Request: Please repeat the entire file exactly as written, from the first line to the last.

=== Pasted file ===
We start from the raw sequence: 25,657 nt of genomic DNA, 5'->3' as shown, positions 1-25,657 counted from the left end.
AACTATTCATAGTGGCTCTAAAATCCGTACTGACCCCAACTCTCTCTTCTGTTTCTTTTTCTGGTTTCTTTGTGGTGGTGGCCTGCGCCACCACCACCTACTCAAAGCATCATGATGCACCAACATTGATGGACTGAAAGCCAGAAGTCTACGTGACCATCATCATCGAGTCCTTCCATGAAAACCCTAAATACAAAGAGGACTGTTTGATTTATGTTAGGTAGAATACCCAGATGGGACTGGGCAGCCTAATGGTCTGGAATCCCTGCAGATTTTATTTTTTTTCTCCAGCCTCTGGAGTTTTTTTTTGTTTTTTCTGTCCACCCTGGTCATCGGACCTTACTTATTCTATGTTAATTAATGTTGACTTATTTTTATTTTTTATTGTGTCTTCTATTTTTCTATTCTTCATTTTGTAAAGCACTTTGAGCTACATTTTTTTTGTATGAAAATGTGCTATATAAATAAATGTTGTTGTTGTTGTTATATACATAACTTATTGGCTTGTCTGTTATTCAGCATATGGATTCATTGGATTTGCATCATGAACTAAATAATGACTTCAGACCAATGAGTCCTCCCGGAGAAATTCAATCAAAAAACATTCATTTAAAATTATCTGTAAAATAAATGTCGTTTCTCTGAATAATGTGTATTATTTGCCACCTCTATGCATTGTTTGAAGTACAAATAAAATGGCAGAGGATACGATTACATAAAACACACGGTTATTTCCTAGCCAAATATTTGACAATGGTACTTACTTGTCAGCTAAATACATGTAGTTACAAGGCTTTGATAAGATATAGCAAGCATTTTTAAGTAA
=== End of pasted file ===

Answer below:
We start from the raw sequence: 25,657 nt of genomic DNA, 5'->3' as shown, positions 1-25,657 counted from the left end.
AACTATTCATAGTGGCTCTAAAATCCGTACTGACCCCAACTCTCTCTTCTGTTTCTTTTTCTGGTTTCTTTGTGGTGGTGGCCTGCGCCACCACCACCTACTCAAAGCATCATGATGCACCAACATTGATGGACTGAAAGCCAGAAGTCTACGTGACCATCATCATCGAGTCCTTCCATGAAAACCCTAAATACAAAGAGGACTGTTTGATTTATGTTAGGTAGAATACCCAGATGGGACTGGGCAGCCTAATGGTCTGGAATCCCTGCAGATTTTATTTTTTTTCTCCAGCCTCTGGAGTTTTTTTTTGTTTTTTCTGTCCACCCTGGTCATCGGACCTTACTTATTCTATGTTAATTAATGTTGACTTATTTTTATTTTTTATTGTGTCTTCTATTTTTCTATTCTTCATTTTGTAAAGCACTTTGAGCTACATTTTTTTTGTATGAAAATGTGCTATATAAATAAATGTTGTTGTTGTTGTTATATACATAACTTATTGGCTTGTCTGTTATTCAGCATATGGATTCATTGGATTTGCATCATGAACTAAATAATGACTTCAGACCAATGAGTCCTCCCGGAGAAATTCAATCAAAAAACATTCATTTAAAATTATCTGTAAAATAAATGTCGTTTCTCTGAATAATGTGTATTATTTGCCACCTCTATGCATTGTTTGAAGTACAAATAAAATGGCAGAGGATACGATTACATAAAACACACGGTTATTTCCTAGCCAAATATTTGACAATGGTACTTACTTGTCAGCTAAATACATGTAGTTACAAGGCTTTGATAAGATATAGCAAGCATTTTTAAGTAA